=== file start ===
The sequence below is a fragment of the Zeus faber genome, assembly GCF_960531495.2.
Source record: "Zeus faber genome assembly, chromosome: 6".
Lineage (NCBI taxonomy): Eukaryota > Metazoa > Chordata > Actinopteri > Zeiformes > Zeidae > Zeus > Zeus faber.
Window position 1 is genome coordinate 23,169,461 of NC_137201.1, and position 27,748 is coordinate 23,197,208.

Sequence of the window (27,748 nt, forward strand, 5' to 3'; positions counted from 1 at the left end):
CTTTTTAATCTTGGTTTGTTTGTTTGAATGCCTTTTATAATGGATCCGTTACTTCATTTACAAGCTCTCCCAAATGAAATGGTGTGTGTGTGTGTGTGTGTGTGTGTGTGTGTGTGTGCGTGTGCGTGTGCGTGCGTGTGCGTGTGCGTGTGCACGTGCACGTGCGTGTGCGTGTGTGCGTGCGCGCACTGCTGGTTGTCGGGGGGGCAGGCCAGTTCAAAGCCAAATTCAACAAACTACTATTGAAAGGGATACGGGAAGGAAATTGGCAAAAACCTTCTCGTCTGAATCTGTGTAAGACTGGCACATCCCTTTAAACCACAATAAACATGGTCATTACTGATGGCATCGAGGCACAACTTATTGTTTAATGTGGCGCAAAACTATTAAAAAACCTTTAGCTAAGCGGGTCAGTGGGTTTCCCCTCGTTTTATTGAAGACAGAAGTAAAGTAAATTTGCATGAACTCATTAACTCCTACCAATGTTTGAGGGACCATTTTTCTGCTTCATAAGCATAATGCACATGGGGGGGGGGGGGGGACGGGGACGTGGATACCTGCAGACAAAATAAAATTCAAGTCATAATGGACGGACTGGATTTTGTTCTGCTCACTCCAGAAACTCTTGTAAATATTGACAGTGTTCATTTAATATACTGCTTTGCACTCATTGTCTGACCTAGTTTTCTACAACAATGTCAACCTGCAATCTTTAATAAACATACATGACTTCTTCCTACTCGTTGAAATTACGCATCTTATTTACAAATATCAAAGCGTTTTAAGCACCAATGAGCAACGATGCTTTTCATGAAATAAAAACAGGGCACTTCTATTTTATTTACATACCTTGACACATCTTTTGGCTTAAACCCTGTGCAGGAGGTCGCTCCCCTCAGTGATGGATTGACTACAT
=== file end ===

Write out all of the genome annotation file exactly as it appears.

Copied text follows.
The sequence below is a fragment of the Zeus faber genome, assembly GCF_960531495.2.
Source record: "Zeus faber genome assembly, chromosome: 6".
Lineage (NCBI taxonomy): Eukaryota > Metazoa > Chordata > Actinopteri > Zeiformes > Zeidae > Zeus > Zeus faber.
Window position 1 is genome coordinate 23,169,461 of NC_137201.1, and position 27,748 is coordinate 23,197,208.

Sequence of the window (27,748 nt, forward strand, 5' to 3'; positions counted from 1 at the left end):
CTTTTTAATCTTGGTTTGTTTGTTTGAATGCCTTTTATAATGGATCCGTTACTTCATTTACAAGCTCTCCCAAATGAAATGGTGTGTGTGTGTGTGTGTGTGTGTGTGTGTGTGTGTGCGTGTGCGTGTGCGTGCGTGTGCGTGTGCGTGTGCACGTGCACGTGCGTGTGCGTGTGTGCGTGCGCGCACTGCTGGTTGTCGGGGGGGCAGGCCAGTTCAAAGCCAAATTCAACAAACTACTATTGAAAGGGATACGGGAAGGAAATTGGCAAAAACCTTCTCGTCTGAATCTGTGTAAGACTGGCACATCCCTTTAAACCACAATAAACATGGTCATTACTGATGGCATCGAGGCACAACTTATTGTTTAATGTGGCGCAAAACTATTAAAAAACCTTTAGCTAAGCGGGTCAGTGGGTTTCCCCTCGTTTTATTGAAGACAGAAGTAAAGTAAATTTGCATGAACTCATTAACTCCTACCAATGTTTGAGGGACCATTTTTCTGCTTCATAAGCATAATGCACATGGGGGGGGGGGGGGGACGGGGACGTGGATACCTGCAGACAAAATAAAATTCAAGTCATAATGGACGGACTGGATTTTGTTCTGCTCACTCCAGAAACTCTTGTAAATATTGACAGTGTTCATTTAATATACTGCTTTGCACTCATTGTCTGACCTAGTTTTCTACAACAATGTCAACCTGCAATCTTTAATAAACATACATGACTTCTTCCTACTCGTTGAAATTACGCATCTTATTTACAAATATCAAAGCGTTTTAAGCACCAATGAGCAACGATGCTTTTCATGAAATAAAAACAGGGCACTTCTATTTTATTTACATACCTTGACACATCTTTTGGCTTAAACCCTGTGCAGGAGGTCGCTCCCCTCAGTGATGGATTGACTACAT